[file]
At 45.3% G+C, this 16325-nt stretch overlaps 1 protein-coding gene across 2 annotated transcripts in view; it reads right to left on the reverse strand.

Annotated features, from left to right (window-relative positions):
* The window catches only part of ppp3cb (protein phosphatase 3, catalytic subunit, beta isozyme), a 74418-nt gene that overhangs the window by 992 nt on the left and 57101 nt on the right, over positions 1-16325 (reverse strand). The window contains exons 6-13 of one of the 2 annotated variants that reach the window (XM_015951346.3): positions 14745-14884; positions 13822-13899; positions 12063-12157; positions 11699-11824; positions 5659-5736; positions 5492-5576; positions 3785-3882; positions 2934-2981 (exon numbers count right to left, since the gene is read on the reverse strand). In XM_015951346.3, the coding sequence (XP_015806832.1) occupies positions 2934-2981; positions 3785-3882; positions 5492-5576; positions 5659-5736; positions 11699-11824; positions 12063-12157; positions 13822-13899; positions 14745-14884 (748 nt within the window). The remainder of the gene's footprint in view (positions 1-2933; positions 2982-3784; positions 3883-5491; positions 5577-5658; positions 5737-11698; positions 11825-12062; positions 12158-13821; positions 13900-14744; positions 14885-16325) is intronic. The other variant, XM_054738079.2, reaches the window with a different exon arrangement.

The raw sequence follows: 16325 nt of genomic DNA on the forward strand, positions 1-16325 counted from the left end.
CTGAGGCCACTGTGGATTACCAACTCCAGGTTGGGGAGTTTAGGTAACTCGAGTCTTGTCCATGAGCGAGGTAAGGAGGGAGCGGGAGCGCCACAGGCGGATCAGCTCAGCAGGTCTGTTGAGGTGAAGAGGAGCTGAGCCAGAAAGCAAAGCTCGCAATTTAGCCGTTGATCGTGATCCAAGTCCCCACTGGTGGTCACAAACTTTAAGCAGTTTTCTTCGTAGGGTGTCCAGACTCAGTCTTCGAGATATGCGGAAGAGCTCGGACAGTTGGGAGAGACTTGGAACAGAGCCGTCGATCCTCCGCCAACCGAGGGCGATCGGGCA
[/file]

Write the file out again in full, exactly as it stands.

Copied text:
At 45.3% G+C, this 16325-nt stretch overlaps 1 protein-coding gene across 2 annotated transcripts in view; it reads right to left on the reverse strand.

Annotated features, from left to right (window-relative positions):
* The window catches only part of ppp3cb (protein phosphatase 3, catalytic subunit, beta isozyme), a 74418-nt gene that overhangs the window by 992 nt on the left and 57101 nt on the right, over positions 1-16325 (reverse strand). The window contains exons 6-13 of one of the 2 annotated variants that reach the window (XM_015951346.3): positions 14745-14884; positions 13822-13899; positions 12063-12157; positions 11699-11824; positions 5659-5736; positions 5492-5576; positions 3785-3882; positions 2934-2981 (exon numbers count right to left, since the gene is read on the reverse strand). In XM_015951346.3, the coding sequence (XP_015806832.1) occupies positions 2934-2981; positions 3785-3882; positions 5492-5576; positions 5659-5736; positions 11699-11824; positions 12063-12157; positions 13822-13899; positions 14745-14884 (748 nt within the window). The remainder of the gene's footprint in view (positions 1-2933; positions 2982-3784; positions 3883-5491; positions 5577-5658; positions 5737-11698; positions 11825-12062; positions 12158-13821; positions 13900-14744; positions 14885-16325) is intronic. The other variant, XM_054738079.2, reaches the window with a different exon arrangement.

The raw sequence follows: 16325 nt of genomic DNA on the forward strand, positions 1-16325 counted from the left end.
CTGAGGCCACTGTGGATTACCAACTCCAGGTTGGGGAGTTTAGGTAACTCGAGTCTTGTCCATGAGCGAGGTAAGGAGGGAGCGGGAGCGCCACAGGCGGATCAGCTCAGCAGGTCTGTTGAGGTGAAGAGGAGCTGAGCCAGAAAGCAAAGCTCGCAATTTAGCCGTTGATCGTGATCCAAGTCCCCACTGGTGGTCACAAACTTTAAGCAGTTTTCTTCGTAGGGTGTCCAGACTCAGTCTTCGAGATATGCGGAAGAGCTCGGACAGTTGGGAGAGACTTGGAACAGAGCCGTCGATCCTCCGCCAACCGAGGGCGATCGGGCA